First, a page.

In 1893 Horta was 32 years old. Following his internship with Alphonse Balat, the design of several houses in Ghent and several other projects, his friend Eugene Autrique, an engineer at Solvay, asks him to design a house for him. Autrique's demands were simple: “not a single luxury, not a single extravagance: an inhabitable basement-floor, a dignified vestibule and staircase hall, the living and dining room nicely connecting, a first floor with bath and toilet (which wasn't common in those days) and a second floor for children and servants.” (V. Horta, Memoirs, p. 31) The chosen lot was situated on the Chaussée d'Haecht, at number 236 (today it's n° 266), which was purchased on a public sale by Horta himself. It would be the first manor-house designed by Victor Horta. We can already see elements that form a part of the continual explorations of the architect: the start of an integration with the street, wall-decorations of varying thickness, co-existing symmetrical and asymmetrical shapes, and then there's his revolutionary usage of metal. At around the same time Horta designs the Tassel Hotel; in the following years he receives a big amount of assignments and the style that will soon become known as Art Nouveau comes into full blossoming. In his memoirs Horta expresses his satisfaction with the house: “he has pleased a friend (…) and delivered an honest achievement” with no input from anybody else. (Memoirs, p.33) Maison Autrique is an essential place of pilgrimage for everybody who loves architecture and especially for aficionado's of Horta's oeuvre.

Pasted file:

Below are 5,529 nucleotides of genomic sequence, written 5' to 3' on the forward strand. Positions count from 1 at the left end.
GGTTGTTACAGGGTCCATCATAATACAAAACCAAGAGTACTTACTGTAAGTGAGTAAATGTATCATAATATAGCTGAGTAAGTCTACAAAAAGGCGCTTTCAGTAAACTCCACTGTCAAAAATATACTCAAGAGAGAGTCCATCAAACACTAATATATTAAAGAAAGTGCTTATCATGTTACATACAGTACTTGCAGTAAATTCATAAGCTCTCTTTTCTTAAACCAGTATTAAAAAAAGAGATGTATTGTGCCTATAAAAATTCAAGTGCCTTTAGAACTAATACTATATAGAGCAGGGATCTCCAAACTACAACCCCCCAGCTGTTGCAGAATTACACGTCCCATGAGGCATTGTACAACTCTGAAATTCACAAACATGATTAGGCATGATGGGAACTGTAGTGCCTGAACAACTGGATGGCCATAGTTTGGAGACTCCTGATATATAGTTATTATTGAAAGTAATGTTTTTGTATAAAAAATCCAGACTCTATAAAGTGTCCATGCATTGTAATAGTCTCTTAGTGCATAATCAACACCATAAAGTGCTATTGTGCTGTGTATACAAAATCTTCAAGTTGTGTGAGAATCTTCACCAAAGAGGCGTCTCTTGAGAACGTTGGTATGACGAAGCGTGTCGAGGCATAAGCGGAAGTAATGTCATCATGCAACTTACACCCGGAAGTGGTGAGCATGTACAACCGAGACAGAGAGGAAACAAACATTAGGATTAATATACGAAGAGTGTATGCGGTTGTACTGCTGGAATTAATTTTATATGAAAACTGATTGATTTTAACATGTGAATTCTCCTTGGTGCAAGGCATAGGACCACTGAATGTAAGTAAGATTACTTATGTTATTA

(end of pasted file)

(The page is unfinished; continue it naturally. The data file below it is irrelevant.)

See also: The Horta Museum